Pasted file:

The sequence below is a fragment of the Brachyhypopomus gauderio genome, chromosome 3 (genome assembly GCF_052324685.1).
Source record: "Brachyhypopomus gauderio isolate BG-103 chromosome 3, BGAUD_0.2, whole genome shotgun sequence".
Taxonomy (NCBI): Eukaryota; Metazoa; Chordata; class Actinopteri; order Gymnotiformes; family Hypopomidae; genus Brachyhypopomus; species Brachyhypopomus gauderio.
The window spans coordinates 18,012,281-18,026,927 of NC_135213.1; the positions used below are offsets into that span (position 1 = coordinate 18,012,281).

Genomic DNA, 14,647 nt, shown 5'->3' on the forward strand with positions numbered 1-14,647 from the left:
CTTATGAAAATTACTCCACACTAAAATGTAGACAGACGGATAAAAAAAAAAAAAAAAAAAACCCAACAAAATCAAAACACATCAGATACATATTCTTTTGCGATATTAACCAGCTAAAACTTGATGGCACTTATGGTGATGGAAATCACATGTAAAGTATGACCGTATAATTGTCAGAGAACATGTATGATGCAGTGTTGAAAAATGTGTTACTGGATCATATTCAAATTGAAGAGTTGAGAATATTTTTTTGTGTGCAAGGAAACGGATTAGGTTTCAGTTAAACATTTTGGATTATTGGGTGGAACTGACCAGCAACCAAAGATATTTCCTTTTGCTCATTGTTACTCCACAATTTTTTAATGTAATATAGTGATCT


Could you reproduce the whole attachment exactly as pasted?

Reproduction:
The sequence below is a fragment of the Brachyhypopomus gauderio genome, chromosome 3 (genome assembly GCF_052324685.1).
Source record: "Brachyhypopomus gauderio isolate BG-103 chromosome 3, BGAUD_0.2, whole genome shotgun sequence".
Taxonomy (NCBI): Eukaryota; Metazoa; Chordata; class Actinopteri; order Gymnotiformes; family Hypopomidae; genus Brachyhypopomus; species Brachyhypopomus gauderio.
The window spans coordinates 18,012,281-18,026,927 of NC_135213.1; the positions used below are offsets into that span (position 1 = coordinate 18,012,281).

Genomic DNA, 14,647 nt, shown 5'->3' on the forward strand with positions numbered 1-14,647 from the left:
CTTATGAAAATTACTCCACACTAAAATGTAGACAGACGGATAAAAAAAAAAAAAAAAAAAACCCAACAAAATCAAAACACATCAGATACATATTCTTTTGCGATATTAACCAGCTAAAACTTGATGGCACTTATGGTGATGGAAATCACATGTAAAGTATGACCGTATAATTGTCAGAGAACATGTATGATGCAGTGTTGAAAAATGTGTTACTGGATCATATTCAAATTGAAGAGTTGAGAATATTTTTTTGTGTGCAAGGAAACGGATTAGGTTTCAGTTAAACATTTTGGATTATTGGGTGGAACTGACCAGCAACCAAAGATATTTCCTTTTGCTCATTGTTACTCCACAATTTTTTAATGTAATATAGTGATCT